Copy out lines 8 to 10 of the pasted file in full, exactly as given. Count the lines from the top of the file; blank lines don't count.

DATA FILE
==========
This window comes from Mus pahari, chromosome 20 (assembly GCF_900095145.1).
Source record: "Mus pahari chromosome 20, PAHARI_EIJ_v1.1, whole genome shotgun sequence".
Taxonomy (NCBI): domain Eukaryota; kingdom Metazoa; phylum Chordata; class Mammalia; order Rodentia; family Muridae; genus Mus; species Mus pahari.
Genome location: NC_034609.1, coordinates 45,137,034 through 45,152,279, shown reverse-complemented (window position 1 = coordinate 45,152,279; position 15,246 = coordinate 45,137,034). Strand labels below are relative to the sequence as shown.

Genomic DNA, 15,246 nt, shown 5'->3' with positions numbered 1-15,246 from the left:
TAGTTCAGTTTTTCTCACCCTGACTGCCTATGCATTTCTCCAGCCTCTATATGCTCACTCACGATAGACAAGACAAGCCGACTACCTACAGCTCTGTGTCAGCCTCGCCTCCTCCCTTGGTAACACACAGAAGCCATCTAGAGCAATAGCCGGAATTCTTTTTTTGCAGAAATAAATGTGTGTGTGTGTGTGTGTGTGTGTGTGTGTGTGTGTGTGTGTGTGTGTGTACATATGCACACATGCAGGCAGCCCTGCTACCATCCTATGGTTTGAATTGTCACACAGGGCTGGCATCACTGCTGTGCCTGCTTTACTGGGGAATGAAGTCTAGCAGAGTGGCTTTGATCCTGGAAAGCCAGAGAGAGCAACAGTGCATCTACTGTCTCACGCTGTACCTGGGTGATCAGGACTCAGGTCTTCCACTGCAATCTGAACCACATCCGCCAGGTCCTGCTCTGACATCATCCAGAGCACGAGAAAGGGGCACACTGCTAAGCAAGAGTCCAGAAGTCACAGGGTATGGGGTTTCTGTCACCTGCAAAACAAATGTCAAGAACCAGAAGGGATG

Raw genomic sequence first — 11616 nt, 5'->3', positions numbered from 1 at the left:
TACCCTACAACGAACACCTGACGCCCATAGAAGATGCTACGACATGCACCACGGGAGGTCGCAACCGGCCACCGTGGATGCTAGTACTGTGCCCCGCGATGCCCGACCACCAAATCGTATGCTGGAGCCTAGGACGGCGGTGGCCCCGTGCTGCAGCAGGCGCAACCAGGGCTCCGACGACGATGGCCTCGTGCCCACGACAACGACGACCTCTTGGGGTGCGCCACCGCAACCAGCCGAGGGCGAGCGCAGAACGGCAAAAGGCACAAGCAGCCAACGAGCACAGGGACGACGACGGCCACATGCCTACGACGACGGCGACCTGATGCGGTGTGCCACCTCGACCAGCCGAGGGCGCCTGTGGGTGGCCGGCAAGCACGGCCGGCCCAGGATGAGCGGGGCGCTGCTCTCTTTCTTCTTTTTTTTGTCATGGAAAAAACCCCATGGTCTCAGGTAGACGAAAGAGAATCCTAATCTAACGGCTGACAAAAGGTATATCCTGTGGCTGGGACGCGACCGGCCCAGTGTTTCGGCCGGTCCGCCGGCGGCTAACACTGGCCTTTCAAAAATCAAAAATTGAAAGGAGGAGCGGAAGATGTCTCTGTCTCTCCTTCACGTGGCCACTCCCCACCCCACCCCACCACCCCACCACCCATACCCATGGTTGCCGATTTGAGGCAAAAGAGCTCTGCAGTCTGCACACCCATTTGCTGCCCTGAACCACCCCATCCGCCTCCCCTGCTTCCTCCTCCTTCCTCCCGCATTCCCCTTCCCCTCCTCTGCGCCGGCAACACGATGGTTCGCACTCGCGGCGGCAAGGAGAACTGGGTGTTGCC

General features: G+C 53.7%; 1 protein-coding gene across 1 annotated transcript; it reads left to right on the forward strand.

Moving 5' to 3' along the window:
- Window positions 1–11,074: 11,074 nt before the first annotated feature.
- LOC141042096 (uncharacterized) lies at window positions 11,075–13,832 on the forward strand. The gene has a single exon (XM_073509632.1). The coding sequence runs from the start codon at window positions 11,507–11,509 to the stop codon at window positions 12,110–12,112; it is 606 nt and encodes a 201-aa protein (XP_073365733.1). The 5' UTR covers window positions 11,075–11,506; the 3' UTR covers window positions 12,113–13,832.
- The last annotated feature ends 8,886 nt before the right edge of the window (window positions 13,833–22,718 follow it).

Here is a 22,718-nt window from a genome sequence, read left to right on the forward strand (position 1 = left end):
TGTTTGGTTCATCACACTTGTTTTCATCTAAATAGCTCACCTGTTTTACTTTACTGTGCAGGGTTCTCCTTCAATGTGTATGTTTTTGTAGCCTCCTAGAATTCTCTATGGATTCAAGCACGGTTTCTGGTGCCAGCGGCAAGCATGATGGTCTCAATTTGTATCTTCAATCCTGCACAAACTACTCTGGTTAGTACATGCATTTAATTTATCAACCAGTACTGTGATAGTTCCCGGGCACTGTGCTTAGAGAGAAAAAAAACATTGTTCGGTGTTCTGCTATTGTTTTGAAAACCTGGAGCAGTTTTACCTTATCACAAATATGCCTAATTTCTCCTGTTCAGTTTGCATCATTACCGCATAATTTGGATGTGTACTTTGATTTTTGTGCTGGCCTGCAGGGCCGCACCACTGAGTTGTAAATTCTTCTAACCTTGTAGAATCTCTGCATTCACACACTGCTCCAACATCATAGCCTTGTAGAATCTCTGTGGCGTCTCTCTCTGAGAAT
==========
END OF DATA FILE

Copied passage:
TACCCTACAACGAACACCTGACGCCCATAGAAGATGCTACGACATGCACCACGGGAGGTCGCAACCGGCCACCGTGGATGCTAGTACTGTGCCCCGCGATGCCCGACCACCAAATCGTATGCTGGAGCCTAGGACGGCGGTGGCCCCGTGCTGCAGCAGGCGCAACCAGGGCTCCGACGACGATGGCCTCGTGCCCACGACAACGACGACCTCTTGGGGTGCGCCACCGCAACCAGCCGAGGGCGAGCGCAGAACGGCAAAAGGCACAAGCAGCCAACGAGCACAGGGACGACGACGGCCACATGCCTACGACGACGGCGACCTGATGCGGTGTGCCACCTCGACCAGCCGAGGGCGCCTGTGGGTGGCCGGCAAGCACGGCCGGCCCAGGATGAGCGGGGCGCTGCTCTCTTTCTTCTTTTTTTTGTCATGGAAAAAACCCCATGGTCTCAGGTAGACGAAAGAGAATCCTAATCTAACGGCTGACAAAAGGTATATCCTGTGGCTGGGACGCGACCGGCCCAGTGTTTCGGCCGGTCCGCCGGCGGCTAACACTGGCCTTTCAAAAATCAAAAATTGAAAGGAGGAGCGGAAGATGTCTCTGTCTCTCCTTCACGTGGCCACTCCCCACCCCACCCCACCACCCCACCACCCATACCCATGGTTGCCGATTTGAGGCAAAAGAGCTCTGCAGTCTGCACACCCATTTGCTGCCCTGAACCACCCCATCCGCCTCCCCTGCTTCCTCCTCCTTCCTCCCGCATTCCCCTTCCCCTCCTCTGCGCCGGCAACACGATGGTTCGCACTCGCGGCGGCAAGGAGAACTGGGTGTTGCC

General features: G+C 53.7%; 1 protein-coding gene across 1 annotated transcript; it reads left to right on the forward strand.

Moving 5' to 3' along the window: